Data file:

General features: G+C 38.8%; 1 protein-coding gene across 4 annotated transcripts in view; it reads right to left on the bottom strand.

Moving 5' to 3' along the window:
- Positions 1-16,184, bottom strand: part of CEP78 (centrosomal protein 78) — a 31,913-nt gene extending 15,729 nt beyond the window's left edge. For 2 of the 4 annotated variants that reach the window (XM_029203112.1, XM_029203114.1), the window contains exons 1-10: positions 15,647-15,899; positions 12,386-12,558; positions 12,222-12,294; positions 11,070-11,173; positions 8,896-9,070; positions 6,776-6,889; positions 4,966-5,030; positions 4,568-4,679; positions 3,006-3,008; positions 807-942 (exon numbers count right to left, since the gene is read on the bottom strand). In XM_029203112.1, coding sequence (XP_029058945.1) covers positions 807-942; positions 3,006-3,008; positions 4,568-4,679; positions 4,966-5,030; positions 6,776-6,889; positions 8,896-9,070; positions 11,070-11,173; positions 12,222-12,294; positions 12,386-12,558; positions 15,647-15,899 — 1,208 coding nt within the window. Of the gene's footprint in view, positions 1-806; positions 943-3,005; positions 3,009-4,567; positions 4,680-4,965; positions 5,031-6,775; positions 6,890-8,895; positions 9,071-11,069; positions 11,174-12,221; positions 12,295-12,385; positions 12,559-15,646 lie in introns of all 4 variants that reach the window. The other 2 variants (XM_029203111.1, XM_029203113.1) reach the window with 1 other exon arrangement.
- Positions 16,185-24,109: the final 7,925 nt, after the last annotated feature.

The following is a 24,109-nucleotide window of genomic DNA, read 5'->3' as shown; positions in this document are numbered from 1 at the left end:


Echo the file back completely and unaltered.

General features: G+C 38.8%; 1 protein-coding gene across 4 annotated transcripts in view; it reads right to left on the bottom strand.

Moving 5' to 3' along the window:
- Positions 1-16,184, bottom strand: part of CEP78 (centrosomal protein 78) — a 31,913-nt gene extending 15,729 nt beyond the window's left edge. For 2 of the 4 annotated variants that reach the window (XM_029203112.1, XM_029203114.1), the window contains exons 1-10: positions 15,647-15,899; positions 12,386-12,558; positions 12,222-12,294; positions 11,070-11,173; positions 8,896-9,070; positions 6,776-6,889; positions 4,966-5,030; positions 4,568-4,679; positions 3,006-3,008; positions 807-942 (exon numbers count right to left, since the gene is read on the bottom strand). In XM_029203112.1, coding sequence (XP_029058945.1) covers positions 807-942; positions 3,006-3,008; positions 4,568-4,679; positions 4,966-5,030; positions 6,776-6,889; positions 8,896-9,070; positions 11,070-11,173; positions 12,222-12,294; positions 12,386-12,558; positions 15,647-15,899 — 1,208 coding nt within the window. Of the gene's footprint in view, positions 1-806; positions 943-3,005; positions 3,009-4,567; positions 4,680-4,965; positions 5,031-6,775; positions 6,890-8,895; positions 9,071-11,069; positions 11,174-12,221; positions 12,295-12,385; positions 12,559-15,646 lie in introns of all 4 variants that reach the window. The other 2 variants (XM_029203111.1, XM_029203113.1) reach the window with 1 other exon arrangement.
- Positions 16,185-24,109: the final 7,925 nt, after the last annotated feature.

The following is a 24,109-nucleotide window of genomic DNA, read 5'->3' as shown; positions in this document are numbered from 1 at the left end: